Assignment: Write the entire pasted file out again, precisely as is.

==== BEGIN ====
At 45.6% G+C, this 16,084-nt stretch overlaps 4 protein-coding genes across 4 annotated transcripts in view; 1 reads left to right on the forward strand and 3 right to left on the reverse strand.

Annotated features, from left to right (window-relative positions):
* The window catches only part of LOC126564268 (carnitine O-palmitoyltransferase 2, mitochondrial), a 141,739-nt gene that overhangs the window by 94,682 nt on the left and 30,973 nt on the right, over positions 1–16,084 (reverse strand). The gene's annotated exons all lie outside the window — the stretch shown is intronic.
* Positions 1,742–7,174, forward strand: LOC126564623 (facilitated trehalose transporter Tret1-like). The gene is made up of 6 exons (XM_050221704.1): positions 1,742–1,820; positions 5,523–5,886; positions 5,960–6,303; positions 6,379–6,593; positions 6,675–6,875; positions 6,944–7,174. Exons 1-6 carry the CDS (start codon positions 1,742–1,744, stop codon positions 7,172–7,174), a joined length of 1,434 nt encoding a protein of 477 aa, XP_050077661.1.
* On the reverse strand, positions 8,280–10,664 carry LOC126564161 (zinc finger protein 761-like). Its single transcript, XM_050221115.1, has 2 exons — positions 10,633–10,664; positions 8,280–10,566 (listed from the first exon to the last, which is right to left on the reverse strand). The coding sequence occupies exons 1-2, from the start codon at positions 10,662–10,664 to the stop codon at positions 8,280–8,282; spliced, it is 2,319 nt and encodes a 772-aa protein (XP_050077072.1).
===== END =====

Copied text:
At 45.6% G+C, this 16,084-nt stretch overlaps 4 protein-coding genes across 4 annotated transcripts in view; 1 reads left to right on the forward strand and 3 right to left on the reverse strand.

Annotated features, from left to right (window-relative positions):
* The window catches only part of LOC126564268 (carnitine O-palmitoyltransferase 2, mitochondrial), a 141,739-nt gene that overhangs the window by 94,682 nt on the left and 30,973 nt on the right, over positions 1–16,084 (reverse strand). The gene's annotated exons all lie outside the window — the stretch shown is intronic.
* Positions 1,742–7,174, forward strand: LOC126564623 (facilitated trehalose transporter Tret1-like). The gene is made up of 6 exons (XM_050221704.1): positions 1,742–1,820; positions 5,523–5,886; positions 5,960–6,303; positions 6,379–6,593; positions 6,675–6,875; positions 6,944–7,174. Exons 1-6 carry the CDS (start codon positions 1,742–1,744, stop codon positions 7,172–7,174), a joined length of 1,434 nt encoding a protein of 477 aa, XP_050077661.1.
* On the reverse strand, positions 8,280–10,664 carry LOC126564161 (zinc finger protein 761-like). Its single transcript, XM_050221115.1, has 2 exons — positions 10,633–10,664; positions 8,280–10,566 (listed from the first exon to the last, which is right to left on the reverse strand). The coding sequence occupies exons 1-2, from the start codon at positions 10,662–10,664 to the stop codon at positions 8,280–8,282; spliced, it is 2,319 nt and encodes a 772-aa protein (XP_050077072.1).